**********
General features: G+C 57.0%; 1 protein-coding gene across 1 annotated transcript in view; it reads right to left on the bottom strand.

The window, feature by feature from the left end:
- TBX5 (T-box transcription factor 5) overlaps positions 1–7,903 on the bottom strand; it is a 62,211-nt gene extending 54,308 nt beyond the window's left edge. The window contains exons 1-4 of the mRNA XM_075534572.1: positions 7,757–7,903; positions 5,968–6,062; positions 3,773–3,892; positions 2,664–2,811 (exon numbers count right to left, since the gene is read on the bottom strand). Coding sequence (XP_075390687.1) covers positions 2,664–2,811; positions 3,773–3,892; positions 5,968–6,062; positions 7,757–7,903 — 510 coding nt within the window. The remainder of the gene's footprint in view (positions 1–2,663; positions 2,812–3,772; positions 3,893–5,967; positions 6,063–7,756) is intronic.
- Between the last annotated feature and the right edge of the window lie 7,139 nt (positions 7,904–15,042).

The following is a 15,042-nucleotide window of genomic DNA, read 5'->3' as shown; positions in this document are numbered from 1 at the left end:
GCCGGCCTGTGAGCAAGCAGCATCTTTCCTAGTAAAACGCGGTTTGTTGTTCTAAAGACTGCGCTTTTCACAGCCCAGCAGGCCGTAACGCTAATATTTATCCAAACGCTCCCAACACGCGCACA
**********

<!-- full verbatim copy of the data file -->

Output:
General features: G+C 57.0%; 1 protein-coding gene across 1 annotated transcript in view; it reads right to left on the bottom strand.

The window, feature by feature from the left end:
- TBX5 (T-box transcription factor 5) overlaps positions 1–7,903 on the bottom strand; it is a 62,211-nt gene extending 54,308 nt beyond the window's left edge. The window contains exons 1-4 of the mRNA XM_075534572.1: positions 7,757–7,903; positions 5,968–6,062; positions 3,773–3,892; positions 2,664–2,811 (exon numbers count right to left, since the gene is read on the bottom strand). Coding sequence (XP_075390687.1) covers positions 2,664–2,811; positions 3,773–3,892; positions 5,968–6,062; positions 7,757–7,903 — 510 coding nt within the window. The remainder of the gene's footprint in view (positions 1–2,663; positions 2,812–3,772; positions 3,893–5,967; positions 6,063–7,756) is intronic.
- Between the last annotated feature and the right edge of the window lie 7,139 nt (positions 7,904–15,042).

The following is a 15,042-nucleotide window of genomic DNA, read 5'->3' as shown; positions in this document are numbered from 1 at the left end:
GCCGGCCTGTGAGCAAGCAGCATCTTTCCTAGTAAAACGCGGTTTGTTGTTCTAAAGACTGCGCTTTTCACAGCCCAGCAGGCCGTAACGCTAATATTTATCCAAACGCTCCCAACACGCGCACA